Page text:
dilluns, 23 de març de 2020

Things I've learnt about COVID-19 during 10 days at home



Since it looks like the UK is a few days behind us here in Catalonia with the COVID-19 situation (on all aspects; infections, victims, measures, information, lockdowns), here’s a few messages I’ve learned, realized, or had drummed into me over the last week spent at home* which may help you...

1.Test, test, test. As many people as possible must be tested. It’s essential for epidemiologists and mathematicians to have as much data as possible to model what’s actually happening. Also the numbers find outbreaks, hotspots, trace contacts, and make the best use of limited health resources. Follow the maths. By the way, as well as actual tests, the Catalan government have produced an app where you can input your symptoms, or lack of, and they encourage everyone (well and unwell) to do it so as to help them get data. Don't know if other countries are doing this but they say it's useful. Also, it’s a time when people’s imagination and skills come to the front – examples here include this app, people designing and home-sewing masks, making ventilators with 3D printers etc.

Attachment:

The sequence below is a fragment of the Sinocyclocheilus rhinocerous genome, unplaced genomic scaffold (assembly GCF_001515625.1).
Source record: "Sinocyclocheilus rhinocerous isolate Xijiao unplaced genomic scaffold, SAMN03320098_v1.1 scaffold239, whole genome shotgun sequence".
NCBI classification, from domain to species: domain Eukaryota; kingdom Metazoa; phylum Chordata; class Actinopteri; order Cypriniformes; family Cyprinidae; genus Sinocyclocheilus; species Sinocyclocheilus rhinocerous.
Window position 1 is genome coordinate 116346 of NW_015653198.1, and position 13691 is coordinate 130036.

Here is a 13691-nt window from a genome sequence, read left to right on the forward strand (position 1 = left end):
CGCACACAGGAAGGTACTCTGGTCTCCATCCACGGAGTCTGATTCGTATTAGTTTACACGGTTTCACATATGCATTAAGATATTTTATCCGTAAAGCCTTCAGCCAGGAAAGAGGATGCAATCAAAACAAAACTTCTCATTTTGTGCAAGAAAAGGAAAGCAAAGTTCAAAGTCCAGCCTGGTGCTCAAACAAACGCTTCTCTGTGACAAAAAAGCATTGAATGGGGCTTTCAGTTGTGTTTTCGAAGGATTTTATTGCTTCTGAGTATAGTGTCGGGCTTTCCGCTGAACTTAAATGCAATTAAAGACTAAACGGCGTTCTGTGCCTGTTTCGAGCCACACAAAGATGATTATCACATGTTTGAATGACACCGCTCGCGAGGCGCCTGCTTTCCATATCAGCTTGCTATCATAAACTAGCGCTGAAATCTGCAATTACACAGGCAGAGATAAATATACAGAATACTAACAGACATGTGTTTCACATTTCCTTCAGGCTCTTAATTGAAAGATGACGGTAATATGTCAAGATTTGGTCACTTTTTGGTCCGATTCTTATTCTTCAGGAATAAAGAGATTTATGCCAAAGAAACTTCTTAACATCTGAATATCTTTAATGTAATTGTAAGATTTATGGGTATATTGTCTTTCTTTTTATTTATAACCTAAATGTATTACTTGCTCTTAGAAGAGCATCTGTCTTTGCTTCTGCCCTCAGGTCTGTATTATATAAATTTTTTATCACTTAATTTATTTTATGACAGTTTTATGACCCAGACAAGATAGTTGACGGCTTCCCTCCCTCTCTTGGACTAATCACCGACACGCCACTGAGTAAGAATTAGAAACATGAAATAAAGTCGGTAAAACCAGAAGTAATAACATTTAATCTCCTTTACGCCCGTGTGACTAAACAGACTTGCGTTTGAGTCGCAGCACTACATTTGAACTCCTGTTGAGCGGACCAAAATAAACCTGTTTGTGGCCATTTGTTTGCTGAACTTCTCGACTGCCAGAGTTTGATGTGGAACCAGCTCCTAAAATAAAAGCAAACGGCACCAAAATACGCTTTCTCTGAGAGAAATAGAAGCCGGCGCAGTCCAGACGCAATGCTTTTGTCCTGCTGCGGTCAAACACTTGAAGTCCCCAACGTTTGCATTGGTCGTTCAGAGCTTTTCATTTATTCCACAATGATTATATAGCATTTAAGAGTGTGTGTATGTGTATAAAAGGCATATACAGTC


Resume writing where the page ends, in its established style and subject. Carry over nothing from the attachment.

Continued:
2. Stay at home. We had (have) the ‘Oh, I’m young and strong’ and the ‘If I go jogging alone, that won’t affect anyone’ people here too. Firstly, young and strong people can also catch it of course, and bring it home and pass it on (to more vulnerable people) before they even know they have it. Plus even if someone only gets a mild version of the virus, it’s still going to take up medical resources. Secondly, you may avoid catching the virus running round the park, but you may fall and break a leg. Driving up to the moors for a solitary walk, you may have a breakdown or a car accident. And so on. The idea of staying at home is to reduce as much as possible the amount of accidents, or other illnesses being passed around, and hence reduce the amount of people needing medical attention (or any other emergency services). Why?

3. The NHS will not be able to cope. None of our health services can fully cope with what’s coming. There will be a tidal wave of ill people needing medical resources, doctors, nurses, beds, Intensive Care units etc and the service will be overrun. Difficult decisions will be have to be made. So every person who stays at home, and avoids the need to go to hospital for a different reason, may free up resources for virus victims. And save lives. It’s that simple. In fact the NHS will probably be less able to cope than Italian, Catalan, French, Spanish health services as they don’t have the same amount of resources.

4. Stay at home. Did I say that? If you eventually follow the same road we have taken here, it will come to this - no going out except for essential needs. Ok, they say you can go shopping – but don’t go every day ‘to get some fresh air’. Go once a week, or once a fortnight and fill your larder. Go on your own. They say you can walk the dog, but go just as far as it needs to do its business and straight back home. Etc.

5. Flatten the curve. I think you’ve seen the same graphs in the UK. If we can stretch out the curve of cases of infections, it’s the best way the NHS can save lives.